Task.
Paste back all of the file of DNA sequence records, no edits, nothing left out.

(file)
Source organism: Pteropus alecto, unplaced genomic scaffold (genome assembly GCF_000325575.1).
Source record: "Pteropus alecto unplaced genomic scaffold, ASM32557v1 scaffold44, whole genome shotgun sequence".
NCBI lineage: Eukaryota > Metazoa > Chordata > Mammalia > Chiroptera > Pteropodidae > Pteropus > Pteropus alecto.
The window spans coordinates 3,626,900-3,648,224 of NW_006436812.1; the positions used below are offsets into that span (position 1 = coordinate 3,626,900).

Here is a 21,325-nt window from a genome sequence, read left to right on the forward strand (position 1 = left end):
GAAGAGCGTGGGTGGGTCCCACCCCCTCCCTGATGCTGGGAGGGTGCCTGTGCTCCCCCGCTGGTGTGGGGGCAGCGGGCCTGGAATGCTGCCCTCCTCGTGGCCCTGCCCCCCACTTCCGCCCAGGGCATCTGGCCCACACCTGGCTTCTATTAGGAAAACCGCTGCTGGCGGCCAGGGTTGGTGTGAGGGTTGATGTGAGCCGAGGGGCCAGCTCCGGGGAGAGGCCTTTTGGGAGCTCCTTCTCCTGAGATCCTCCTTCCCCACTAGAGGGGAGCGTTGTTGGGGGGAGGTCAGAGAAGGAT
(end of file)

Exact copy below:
Source organism: Pteropus alecto, unplaced genomic scaffold (genome assembly GCF_000325575.1).
Source record: "Pteropus alecto unplaced genomic scaffold, ASM32557v1 scaffold44, whole genome shotgun sequence".
NCBI lineage: Eukaryota > Metazoa > Chordata > Mammalia > Chiroptera > Pteropodidae > Pteropus > Pteropus alecto.
The window spans coordinates 3,626,900-3,648,224 of NW_006436812.1; the positions used below are offsets into that span (position 1 = coordinate 3,626,900).

Here is a 21,325-nt window from a genome sequence, read left to right on the forward strand (position 1 = left end):
GAAGAGCGTGGGTGGGTCCCACCCCCTCCCTGATGCTGGGAGGGTGCCTGTGCTCCCCCGCTGGTGTGGGGGCAGCGGGCCTGGAATGCTGCCCTCCTCGTGGCCCTGCCCCCCACTTCCGCCCAGGGCATCTGGCCCACACCTGGCTTCTATTAGGAAAACCGCTGCTGGCGGCCAGGGTTGGTGTGAGGGTTGATGTGAGCCGAGGGGCCAGCTCCGGGGAGAGGCCTTTTGGGAGCTCCTTCTCCTGAGATCCTCCTTCCCCACTAGAGGGGAGCGTTGTTGGGGGGAGGTCAGAGAAGGAT